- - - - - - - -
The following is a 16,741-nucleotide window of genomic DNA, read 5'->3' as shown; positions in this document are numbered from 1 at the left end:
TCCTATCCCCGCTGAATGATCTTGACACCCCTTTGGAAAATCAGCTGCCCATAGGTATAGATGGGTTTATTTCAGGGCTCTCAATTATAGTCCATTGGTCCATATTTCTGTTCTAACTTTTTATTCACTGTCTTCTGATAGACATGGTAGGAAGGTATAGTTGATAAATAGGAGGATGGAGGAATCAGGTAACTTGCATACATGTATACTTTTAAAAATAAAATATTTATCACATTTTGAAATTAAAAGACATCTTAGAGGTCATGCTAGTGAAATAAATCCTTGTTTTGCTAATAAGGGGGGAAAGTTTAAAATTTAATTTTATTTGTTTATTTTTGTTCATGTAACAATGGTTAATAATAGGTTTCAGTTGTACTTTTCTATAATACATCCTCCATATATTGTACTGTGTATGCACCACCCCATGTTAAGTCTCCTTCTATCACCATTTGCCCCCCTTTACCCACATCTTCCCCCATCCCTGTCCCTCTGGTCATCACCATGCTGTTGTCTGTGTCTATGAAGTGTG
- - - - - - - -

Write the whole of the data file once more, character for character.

The following is a 16,741-nucleotide window of genomic DNA, read 5'->3' as shown; positions in this document are numbered from 1 at the left end:
TCCTATCCCCGCTGAATGATCTTGACACCCCTTTGGAAAATCAGCTGCCCATAGGTATAGATGGGTTTATTTCAGGGCTCTCAATTATAGTCCATTGGTCCATATTTCTGTTCTAACTTTTTATTCACTGTCTTCTGATAGACATGGTAGGAAGGTATAGTTGATAAATAGGAGGATGGAGGAATCAGGTAACTTGCATACATGTATACTTTTAAAAATAAAATATTTATCACATTTTGAAATTAAAAGACATCTTAGAGGTCATGCTAGTGAAATAAATCCTTGTTTTGCTAATAAGGGGGGAAAGTTTAAAATTTAATTTTATTTGTTTATTTTTGTTCATGTAACAATGGTTAATAATAGGTTTCAGTTGTACTTTTCTATAATACATCCTCCATATATTGTACTGTGTATGCACCACCCCATGTTAAGTCTCCTTCTATCACCATTTGCCCCCCTTTACCCACATCTTCCCCCATCCCTGTCCCTCTGGTCATCACCATGCTGTTGTCTGTGTCTATGAAGTGTG